Books &Daily post 29 Sep 2012 06:55 am

Egos, Books, and Michel Ocelot


There’s been a relatively short conversation going on at the comment section of my blog for an older piece I’d repeated this past week. The discussion has been about Eyvind Earle. The first few visitors who commented all wanted to express their dislike of this film (particularly the story) and Eyvind Earle’s design work, in particular. “Scott’s” dislike of Mr. Earle’s work extends to his personal attitude while working on the film. He, according to “Scott”, was thick headed and wouldn’t listen to any requested changes to his designs, allowing his ego to take charge of the work. (I’m not sure that I see that on the screen, nor did I really feel that when I met the man when I got to spend an afternoon with him as I accompanied Mike Barrier on an interview. I admit it is possible though.)

In fact, I think the ego is essential in breaking new waves and advancing the art form. Adam Abraham in his book When Magoo Flew writes about the ego of John Hubley in running his productions at UPA. If he wanted a specific blue, that’s all that he would settle for. The report is that he was oppressively insistent on it being his way only. I worked for Hubley for years and never got to see that side of the man. Oh, there was a well deserved and big ego there, but it never got in the way of the art being created.

Rooty Toot Toot

We’ve seen Bill Peet complain about Bill Tytla‘s use of his (Peet’s) drawings while working on Dumbo. According to what I’ve read, Peet complains that Tytla took full credit for the sequence of baby Dumbo running in and around his mother’s legs, when Peet felt it was his scene, his key drawings that made the scene the perfect piece that it was.

Chuck Jones, while working briefly for Disney (on Sleeping Beauty), told Walt that he had to leave the studio. When Disney asked what job Jones really wanted at the studio, Jones said, “Yours.” He felt that only Disney’s job was suitable for him. Talk about ego. The ego was even larger than that when you realize that it was Jones, hmself, that told me that story – however real it actuall was. The egos of Jones and Clampett and even Freleng vie over who created what character.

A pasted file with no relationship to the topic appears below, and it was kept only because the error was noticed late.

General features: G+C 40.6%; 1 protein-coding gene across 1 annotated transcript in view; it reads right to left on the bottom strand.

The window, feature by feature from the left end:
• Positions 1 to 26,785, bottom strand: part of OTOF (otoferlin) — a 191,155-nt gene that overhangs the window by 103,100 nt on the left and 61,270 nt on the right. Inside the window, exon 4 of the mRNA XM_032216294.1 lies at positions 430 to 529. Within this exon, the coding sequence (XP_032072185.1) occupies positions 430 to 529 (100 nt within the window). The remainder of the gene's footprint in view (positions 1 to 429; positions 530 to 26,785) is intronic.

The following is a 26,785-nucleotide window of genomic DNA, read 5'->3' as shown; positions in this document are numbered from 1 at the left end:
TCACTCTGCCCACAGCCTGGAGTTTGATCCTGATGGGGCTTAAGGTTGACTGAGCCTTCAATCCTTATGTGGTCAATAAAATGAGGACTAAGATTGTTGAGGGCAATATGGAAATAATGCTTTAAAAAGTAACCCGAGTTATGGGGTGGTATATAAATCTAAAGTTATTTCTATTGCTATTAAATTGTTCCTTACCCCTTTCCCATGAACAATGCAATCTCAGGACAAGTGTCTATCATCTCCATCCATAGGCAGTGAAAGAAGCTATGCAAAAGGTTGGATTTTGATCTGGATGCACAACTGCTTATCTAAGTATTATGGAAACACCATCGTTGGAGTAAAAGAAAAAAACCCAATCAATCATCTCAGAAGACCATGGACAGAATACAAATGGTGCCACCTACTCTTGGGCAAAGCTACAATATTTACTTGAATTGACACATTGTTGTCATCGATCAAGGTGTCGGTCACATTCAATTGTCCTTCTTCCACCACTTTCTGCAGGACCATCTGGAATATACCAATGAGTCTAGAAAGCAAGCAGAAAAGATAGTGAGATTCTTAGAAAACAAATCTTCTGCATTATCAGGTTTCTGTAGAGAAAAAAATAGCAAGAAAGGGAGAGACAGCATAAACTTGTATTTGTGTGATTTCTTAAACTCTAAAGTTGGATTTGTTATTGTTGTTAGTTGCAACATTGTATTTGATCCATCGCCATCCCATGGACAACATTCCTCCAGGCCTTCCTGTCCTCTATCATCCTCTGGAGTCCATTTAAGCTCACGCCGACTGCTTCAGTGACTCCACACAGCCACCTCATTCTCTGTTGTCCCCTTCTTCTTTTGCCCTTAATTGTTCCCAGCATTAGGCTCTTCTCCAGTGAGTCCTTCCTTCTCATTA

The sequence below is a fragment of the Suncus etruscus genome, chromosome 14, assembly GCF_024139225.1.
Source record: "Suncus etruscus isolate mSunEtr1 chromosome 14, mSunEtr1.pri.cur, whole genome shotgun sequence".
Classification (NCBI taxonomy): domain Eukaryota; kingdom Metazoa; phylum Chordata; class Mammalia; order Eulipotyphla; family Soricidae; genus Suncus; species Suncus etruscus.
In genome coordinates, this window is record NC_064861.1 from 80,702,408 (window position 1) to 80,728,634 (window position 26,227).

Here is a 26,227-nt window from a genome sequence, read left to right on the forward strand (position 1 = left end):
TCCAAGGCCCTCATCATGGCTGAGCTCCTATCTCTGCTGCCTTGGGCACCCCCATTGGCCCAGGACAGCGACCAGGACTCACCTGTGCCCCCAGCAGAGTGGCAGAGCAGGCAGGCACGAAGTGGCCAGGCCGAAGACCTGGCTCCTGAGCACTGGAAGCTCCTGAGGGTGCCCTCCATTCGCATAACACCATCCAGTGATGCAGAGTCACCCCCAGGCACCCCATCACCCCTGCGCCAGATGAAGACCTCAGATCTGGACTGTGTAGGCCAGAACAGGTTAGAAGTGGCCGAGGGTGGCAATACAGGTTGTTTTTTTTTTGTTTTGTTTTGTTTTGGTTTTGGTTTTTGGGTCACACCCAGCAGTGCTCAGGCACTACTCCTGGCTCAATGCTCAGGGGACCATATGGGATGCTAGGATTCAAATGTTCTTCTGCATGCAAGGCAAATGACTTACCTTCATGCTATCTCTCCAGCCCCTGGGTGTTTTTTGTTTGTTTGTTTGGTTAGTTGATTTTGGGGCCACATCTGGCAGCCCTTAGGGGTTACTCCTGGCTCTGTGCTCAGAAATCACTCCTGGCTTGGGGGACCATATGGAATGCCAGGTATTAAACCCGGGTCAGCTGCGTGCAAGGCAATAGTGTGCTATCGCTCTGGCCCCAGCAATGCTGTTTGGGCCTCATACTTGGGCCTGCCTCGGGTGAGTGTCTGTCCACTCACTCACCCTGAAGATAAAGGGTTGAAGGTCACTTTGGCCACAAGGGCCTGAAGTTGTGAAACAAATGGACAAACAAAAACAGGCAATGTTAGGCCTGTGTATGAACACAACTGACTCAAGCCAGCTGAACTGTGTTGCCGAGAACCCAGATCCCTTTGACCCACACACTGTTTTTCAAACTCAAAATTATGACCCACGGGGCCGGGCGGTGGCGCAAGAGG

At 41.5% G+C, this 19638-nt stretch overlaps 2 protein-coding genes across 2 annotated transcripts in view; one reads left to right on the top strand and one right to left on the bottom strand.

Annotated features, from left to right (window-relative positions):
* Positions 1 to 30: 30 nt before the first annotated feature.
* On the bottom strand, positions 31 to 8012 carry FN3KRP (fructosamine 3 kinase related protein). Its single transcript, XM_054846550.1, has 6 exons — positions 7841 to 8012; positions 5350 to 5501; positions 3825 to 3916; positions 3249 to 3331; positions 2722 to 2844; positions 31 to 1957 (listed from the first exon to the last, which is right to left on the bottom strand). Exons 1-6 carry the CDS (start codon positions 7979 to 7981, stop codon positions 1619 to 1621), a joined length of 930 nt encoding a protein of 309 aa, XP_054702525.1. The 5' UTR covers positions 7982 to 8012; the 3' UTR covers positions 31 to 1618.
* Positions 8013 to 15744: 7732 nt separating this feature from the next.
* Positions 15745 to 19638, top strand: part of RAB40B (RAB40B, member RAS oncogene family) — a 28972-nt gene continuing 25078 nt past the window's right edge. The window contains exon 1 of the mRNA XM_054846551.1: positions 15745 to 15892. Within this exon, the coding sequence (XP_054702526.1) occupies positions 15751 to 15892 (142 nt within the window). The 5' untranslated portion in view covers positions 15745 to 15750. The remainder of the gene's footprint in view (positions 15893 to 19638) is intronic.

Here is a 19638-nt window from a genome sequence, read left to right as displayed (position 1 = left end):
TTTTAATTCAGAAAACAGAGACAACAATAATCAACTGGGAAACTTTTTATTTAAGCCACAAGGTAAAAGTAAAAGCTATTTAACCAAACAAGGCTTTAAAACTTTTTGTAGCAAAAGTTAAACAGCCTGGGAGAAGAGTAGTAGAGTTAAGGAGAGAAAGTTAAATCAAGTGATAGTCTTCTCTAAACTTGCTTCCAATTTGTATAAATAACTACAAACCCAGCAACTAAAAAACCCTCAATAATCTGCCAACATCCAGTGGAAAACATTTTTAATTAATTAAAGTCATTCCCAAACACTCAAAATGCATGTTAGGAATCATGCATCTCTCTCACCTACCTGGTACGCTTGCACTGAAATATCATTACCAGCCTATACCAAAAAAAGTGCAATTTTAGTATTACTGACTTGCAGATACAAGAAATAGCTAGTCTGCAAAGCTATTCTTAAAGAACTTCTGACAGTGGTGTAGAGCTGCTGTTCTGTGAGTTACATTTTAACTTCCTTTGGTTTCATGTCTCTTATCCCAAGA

Egos are necessary in an industry of craftspeople and artisans, especially when an artist is trying to get something brilliant out of them. Thomas, Johnston, and even Kahl were brilliant actors with amazing abilities of draftsmanship. But the film, the bigger picture, needed a direction which Earle gave it. Just look at the wretched Reitherman films to see what Thomas, Johnston and Kahl turned out without the strong, smart director who was also an artist. Tytla took animation to another level, he was truly an artist, himself, but look at the miserable little films he directed when he left Disney’s studio. Even the support system of that studio wouldn’t have helped Leprechauns Gold or Snap Happy. (Mind you, I love Snap Happy, but it has no relation to art.)

Here’s a small piece David Parfitt wrote: